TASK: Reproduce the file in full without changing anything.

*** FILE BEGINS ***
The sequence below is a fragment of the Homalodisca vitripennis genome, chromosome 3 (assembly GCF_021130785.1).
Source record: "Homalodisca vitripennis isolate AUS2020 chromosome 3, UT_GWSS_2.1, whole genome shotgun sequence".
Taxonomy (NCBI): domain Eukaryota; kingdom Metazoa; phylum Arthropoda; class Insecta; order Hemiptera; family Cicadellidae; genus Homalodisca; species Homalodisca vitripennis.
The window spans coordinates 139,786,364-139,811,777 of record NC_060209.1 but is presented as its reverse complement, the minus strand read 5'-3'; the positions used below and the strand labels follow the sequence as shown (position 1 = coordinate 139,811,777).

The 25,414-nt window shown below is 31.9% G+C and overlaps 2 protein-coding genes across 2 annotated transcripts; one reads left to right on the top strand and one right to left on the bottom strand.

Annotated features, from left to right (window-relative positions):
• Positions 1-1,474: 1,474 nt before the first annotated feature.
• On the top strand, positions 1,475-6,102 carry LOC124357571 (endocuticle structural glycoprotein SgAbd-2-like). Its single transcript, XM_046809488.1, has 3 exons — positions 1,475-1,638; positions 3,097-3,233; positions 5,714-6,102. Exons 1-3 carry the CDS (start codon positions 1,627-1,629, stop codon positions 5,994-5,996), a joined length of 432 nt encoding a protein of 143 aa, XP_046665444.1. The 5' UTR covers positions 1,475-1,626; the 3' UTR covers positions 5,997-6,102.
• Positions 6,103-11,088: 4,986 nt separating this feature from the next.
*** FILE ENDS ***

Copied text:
The sequence below is a fragment of the Homalodisca vitripennis genome, chromosome 3 (assembly GCF_021130785.1).
Source record: "Homalodisca vitripennis isolate AUS2020 chromosome 3, UT_GWSS_2.1, whole genome shotgun sequence".
Taxonomy (NCBI): domain Eukaryota; kingdom Metazoa; phylum Arthropoda; class Insecta; order Hemiptera; family Cicadellidae; genus Homalodisca; species Homalodisca vitripennis.
The window spans coordinates 139,786,364-139,811,777 of record NC_060209.1 but is presented as its reverse complement, the minus strand read 5'-3'; the positions used below and the strand labels follow the sequence as shown (position 1 = coordinate 139,811,777).

The 25,414-nt window shown below is 31.9% G+C and overlaps 2 protein-coding genes across 2 annotated transcripts; one reads left to right on the top strand and one right to left on the bottom strand.

Annotated features, from left to right (window-relative positions):
• Positions 1-1,474: 1,474 nt before the first annotated feature.
• On the top strand, positions 1,475-6,102 carry LOC124357571 (endocuticle structural glycoprotein SgAbd-2-like). Its single transcript, XM_046809488.1, has 3 exons — positions 1,475-1,638; positions 3,097-3,233; positions 5,714-6,102. Exons 1-3 carry the CDS (start codon positions 1,627-1,629, stop codon positions 5,994-5,996), a joined length of 432 nt encoding a protein of 143 aa, XP_046665444.1. The 5' UTR covers positions 1,475-1,626; the 3' UTR covers positions 5,997-6,102.
• Positions 6,103-11,088: 4,986 nt separating this feature from the next.